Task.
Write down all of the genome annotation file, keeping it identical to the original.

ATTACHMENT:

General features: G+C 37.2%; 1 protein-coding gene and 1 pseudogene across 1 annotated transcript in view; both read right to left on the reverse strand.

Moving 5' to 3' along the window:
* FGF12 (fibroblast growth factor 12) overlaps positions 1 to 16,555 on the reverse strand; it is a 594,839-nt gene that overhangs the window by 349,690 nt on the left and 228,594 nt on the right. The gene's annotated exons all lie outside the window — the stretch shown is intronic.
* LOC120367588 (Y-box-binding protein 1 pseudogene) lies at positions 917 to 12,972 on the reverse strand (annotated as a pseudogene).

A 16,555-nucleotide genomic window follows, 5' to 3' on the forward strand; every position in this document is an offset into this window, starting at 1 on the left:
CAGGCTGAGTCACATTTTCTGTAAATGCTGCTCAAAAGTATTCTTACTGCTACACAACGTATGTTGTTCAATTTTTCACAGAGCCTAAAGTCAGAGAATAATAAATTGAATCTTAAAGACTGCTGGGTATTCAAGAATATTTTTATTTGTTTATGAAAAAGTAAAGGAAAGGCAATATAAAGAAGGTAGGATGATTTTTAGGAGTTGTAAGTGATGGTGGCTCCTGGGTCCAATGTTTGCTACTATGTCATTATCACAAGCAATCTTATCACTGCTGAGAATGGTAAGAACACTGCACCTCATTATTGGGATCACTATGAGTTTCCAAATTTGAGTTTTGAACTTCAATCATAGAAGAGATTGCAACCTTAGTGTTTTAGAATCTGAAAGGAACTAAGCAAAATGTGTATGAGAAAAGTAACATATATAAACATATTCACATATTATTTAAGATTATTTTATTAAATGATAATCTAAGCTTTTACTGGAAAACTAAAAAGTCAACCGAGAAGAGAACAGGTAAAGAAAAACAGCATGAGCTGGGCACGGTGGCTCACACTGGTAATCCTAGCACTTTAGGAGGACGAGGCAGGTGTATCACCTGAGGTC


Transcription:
General features: G+C 37.2%; 1 protein-coding gene and 1 pseudogene across 1 annotated transcript in view; both read right to left on the reverse strand.

Moving 5' to 3' along the window:
* FGF12 (fibroblast growth factor 12) overlaps positions 1 to 16,555 on the reverse strand; it is a 594,839-nt gene that overhangs the window by 349,690 nt on the left and 228,594 nt on the right. The gene's annotated exons all lie outside the window — the stretch shown is intronic.
* LOC120367588 (Y-box-binding protein 1 pseudogene) lies at positions 917 to 12,972 on the reverse strand (annotated as a pseudogene).

A 16,555-nucleotide genomic window follows, 5' to 3' on the forward strand; every position in this document is an offset into this window, starting at 1 on the left:
CAGGCTGAGTCACATTTTCTGTAAATGCTGCTCAAAAGTATTCTTACTGCTACACAACGTATGTTGTTCAATTTTTCACAGAGCCTAAAGTCAGAGAATAATAAATTGAATCTTAAAGACTGCTGGGTATTCAAGAATATTTTTATTTGTTTATGAAAAAGTAAAGGAAAGGCAATATAAAGAAGGTAGGATGATTTTTAGGAGTTGTAAGTGATGGTGGCTCCTGGGTCCAATGTTTGCTACTATGTCATTATCACAAGCAATCTTATCACTGCTGAGAATGGTAAGAACACTGCACCTCATTATTGGGATCACTATGAGTTTCCAAATTTGAGTTTTGAACTTCAATCATAGAAGAGATTGCAACCTTAGTGTTTTAGAATCTGAAAGGAACTAAGCAAAATGTGTATGAGAAAAGTAACATATATAAACATATTCACATATTATTTAAGATTATTTTATTAAATGATAATCTAAGCTTTTACTGGAAAACTAAAAAGTCAACCGAGAAGAGAACAGGTAAAGAAAAACAGCATGAGCTGGGCACGGTGGCTCACACTGGTAATCCTAGCACTTTAGGAGGACGAGGCAGGTGTATCACCTGAGGTC